•  80
    Aquinas and Themistius on Intellect
    Proceedings of the American Catholic Philosophical Association 80 255-273. 2006.
    Aquinas puts forward two different, and conflicting, interpretations of Themistius’s account of the intellect. In his earlier interpretation of Themistius, Aquinas understands him to hold the position that both the possible and agent intellect are separate and incorruptible, existing apart from individual human souls but shared in by individual souls in the process of knowing. In De unitate intellectus contra averroistas, however, Aquinas radically departs from this reading, hailing Themistius a…Read more
  •  25
    This dissertation responds to a long-standing debate among scholars regarding the nature of Platonic Eros and its relation to lack. The more prominent account of Platonic Eros presents the lack of Eros as a deficiency or need experienced by the lover with respect to the object needed, lacked, or desired, so that the nature of Eros is construed as self-interested or acquisitive, subsisting only so long as the lover lacks the beloved object. This dissertation argues that such an interpretation neg…Read more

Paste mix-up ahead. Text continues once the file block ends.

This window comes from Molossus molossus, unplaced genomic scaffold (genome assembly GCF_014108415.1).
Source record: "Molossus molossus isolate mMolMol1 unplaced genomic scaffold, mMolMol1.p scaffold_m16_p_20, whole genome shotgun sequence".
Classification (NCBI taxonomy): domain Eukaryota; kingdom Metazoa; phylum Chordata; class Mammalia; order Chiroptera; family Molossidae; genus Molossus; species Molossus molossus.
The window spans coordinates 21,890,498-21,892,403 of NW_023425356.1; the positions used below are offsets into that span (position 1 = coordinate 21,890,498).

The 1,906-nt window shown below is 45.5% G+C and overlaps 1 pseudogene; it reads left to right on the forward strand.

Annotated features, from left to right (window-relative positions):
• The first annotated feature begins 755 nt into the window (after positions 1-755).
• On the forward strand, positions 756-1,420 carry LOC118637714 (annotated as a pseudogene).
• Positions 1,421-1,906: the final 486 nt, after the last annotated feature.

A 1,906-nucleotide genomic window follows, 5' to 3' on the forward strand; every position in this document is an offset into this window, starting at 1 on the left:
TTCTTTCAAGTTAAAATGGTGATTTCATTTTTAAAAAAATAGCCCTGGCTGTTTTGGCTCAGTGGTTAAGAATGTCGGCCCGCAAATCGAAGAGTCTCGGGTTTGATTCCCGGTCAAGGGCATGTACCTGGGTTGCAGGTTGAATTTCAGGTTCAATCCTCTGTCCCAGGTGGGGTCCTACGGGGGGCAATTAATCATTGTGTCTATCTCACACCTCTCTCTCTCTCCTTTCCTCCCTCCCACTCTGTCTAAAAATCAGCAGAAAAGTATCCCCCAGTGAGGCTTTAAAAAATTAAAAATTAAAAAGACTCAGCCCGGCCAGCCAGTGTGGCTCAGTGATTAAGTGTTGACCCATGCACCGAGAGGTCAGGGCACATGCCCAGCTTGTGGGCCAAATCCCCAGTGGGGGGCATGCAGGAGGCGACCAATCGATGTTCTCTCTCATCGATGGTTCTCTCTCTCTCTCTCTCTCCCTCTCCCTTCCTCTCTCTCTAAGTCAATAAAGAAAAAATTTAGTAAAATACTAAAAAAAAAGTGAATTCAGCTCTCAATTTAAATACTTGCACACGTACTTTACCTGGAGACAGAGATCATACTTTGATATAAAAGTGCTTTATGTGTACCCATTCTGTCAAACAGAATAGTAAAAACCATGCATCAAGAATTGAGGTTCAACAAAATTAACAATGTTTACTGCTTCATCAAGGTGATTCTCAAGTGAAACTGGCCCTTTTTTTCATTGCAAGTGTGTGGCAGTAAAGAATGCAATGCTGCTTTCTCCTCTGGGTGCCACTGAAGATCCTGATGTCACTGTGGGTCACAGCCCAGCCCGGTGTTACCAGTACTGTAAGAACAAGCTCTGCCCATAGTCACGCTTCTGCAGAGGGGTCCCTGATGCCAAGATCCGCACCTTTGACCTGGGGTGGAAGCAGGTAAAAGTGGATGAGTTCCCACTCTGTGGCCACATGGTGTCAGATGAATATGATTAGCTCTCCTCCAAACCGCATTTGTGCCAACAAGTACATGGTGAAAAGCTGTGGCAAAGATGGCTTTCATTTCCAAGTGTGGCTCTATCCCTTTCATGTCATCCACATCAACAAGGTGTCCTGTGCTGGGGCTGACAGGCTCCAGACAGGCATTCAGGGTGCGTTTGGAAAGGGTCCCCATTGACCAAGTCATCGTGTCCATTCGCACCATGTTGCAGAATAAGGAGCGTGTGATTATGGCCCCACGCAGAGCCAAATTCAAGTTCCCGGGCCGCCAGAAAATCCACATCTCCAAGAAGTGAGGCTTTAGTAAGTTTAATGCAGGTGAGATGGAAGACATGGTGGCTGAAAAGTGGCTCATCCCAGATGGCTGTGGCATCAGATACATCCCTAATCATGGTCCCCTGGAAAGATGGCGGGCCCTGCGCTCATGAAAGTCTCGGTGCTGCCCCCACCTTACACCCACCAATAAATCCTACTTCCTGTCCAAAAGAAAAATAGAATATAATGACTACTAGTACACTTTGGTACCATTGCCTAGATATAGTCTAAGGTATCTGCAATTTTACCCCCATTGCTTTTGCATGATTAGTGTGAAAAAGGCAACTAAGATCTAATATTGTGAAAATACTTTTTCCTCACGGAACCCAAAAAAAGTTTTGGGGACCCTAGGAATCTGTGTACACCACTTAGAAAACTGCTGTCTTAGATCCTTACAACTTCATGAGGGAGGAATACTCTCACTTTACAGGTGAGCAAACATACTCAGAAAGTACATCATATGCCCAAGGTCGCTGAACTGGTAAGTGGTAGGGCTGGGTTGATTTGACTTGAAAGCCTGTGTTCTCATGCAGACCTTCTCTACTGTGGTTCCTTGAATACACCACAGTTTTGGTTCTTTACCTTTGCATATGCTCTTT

•  8
    Aquinas and Themistius on Intellect
    Proceedings of the American Catholic Philosophical Association 80 255-273. 2006.
    Aquinas puts forward two different, and conflicting, interpretations of Themistius’s account of the intellect. In his earlier interpretation of Themistius, Aquinas understands him to hold the position that both the possible and agent intellect are separate and incorruptible, existing apart from individual human souls but shared in by individual souls in the process of knowing. In De unitate intellectus contra averroistas, however, Aquinas radically departs from this reading, hailing Themistius a…Read more
  •  7
    The poverty of Eros in Plato's Symposium
    Bloomsbury Academic, an imprint of Bloomsbury Publishing Plc. 2016.
    Argues that Plato's presentation of Eros as the child of Poverty and Resource provides a means of understanding poverty as a way of living, loving, and knowing.